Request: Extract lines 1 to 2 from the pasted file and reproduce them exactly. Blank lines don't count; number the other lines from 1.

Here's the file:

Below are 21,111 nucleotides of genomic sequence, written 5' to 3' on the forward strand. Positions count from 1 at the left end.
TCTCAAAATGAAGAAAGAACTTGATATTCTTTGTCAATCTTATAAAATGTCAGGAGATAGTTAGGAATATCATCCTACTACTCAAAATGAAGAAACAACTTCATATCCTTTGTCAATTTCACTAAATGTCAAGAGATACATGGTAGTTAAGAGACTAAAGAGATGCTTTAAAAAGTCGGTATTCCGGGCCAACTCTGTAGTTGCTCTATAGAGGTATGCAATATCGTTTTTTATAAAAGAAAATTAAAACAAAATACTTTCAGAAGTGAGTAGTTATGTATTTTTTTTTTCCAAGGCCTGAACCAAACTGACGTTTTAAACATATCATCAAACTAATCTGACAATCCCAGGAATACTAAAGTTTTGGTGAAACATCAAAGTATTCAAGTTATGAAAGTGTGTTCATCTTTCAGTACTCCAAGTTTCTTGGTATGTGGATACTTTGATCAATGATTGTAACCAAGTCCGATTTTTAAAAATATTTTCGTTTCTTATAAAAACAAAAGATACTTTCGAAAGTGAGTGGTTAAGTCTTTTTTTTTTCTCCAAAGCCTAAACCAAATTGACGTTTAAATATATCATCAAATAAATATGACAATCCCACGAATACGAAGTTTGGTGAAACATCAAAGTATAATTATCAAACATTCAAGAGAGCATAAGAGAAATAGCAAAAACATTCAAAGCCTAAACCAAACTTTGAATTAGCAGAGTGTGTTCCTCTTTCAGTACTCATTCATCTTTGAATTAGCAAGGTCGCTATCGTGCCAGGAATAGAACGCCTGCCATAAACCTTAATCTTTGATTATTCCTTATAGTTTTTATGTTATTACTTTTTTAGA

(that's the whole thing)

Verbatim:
Below are 21,111 nucleotides of genomic sequence, written 5' to 3' on the forward strand. Positions count from 1 at the left end.
TCTCAAAATGAAGAAAGAACTTGATATTCTTTGTCAATCTTATAAAATGTCAGGAGATAGTTAGGAATATCATCCTACTACTCAAAATGAAGAAACAACTTCATATCCTTTGTCAATTTCACTAAATGTCAAGAGATACATGGTAGTTAAGAGACTAAAGAGATGCTTTAAAAAGTCGGTATTCCGGGCCAACTCTGTAGTTGCTCTATAGAGGTATGCAATATCGTTTTTTATAAAAGAAAATTAAAACAAAATACTTTCAGAAGTGAGTAGTTATGTATTTTTTTTTTCCAAGGCCTGAACCAAACTGACGTTTTAAACATATCATCAAACTAATCTGACAATCCCAGGAATACTAAAGTTTTGGTGAAACATCAAAGTATTCAAGTTATGAAAGTGTGTTCATCTTTCAGTACTCCAAGTTTCTTGGTATGTGGATACTTTGATCAATGATTGTAACCAAGTCCGATTTTTAAAAATATTTTCGTTTCTTATAAAAACAAAAGATACTTTCGAAAGTGAGTGGTTAAGTCTTTTTTTTTTCTCCAAAGCCTAAACCAAATTGACGTTTAAATATATCATCAAATAAATATGACAATCCCACGAATACGAAGTTTGGTGAAACATCAAAGTATAATTATCAAACATTCAAGAGAGCATAAGAGAAATAGCAAAAACATTCAAAGCCTAAACCAAACTTTGAATTAGCAGAGTGTGTTCCTCTTTCAGTACTCATTCATCTTTGAATTAGCAAGGTCGCTATCGTGCCAGGAATAGAACGCCTGCCATAAACCTTAATCTTTGATTATTCCTTATAGTTTTTATGTTATTACTTTTTTAGA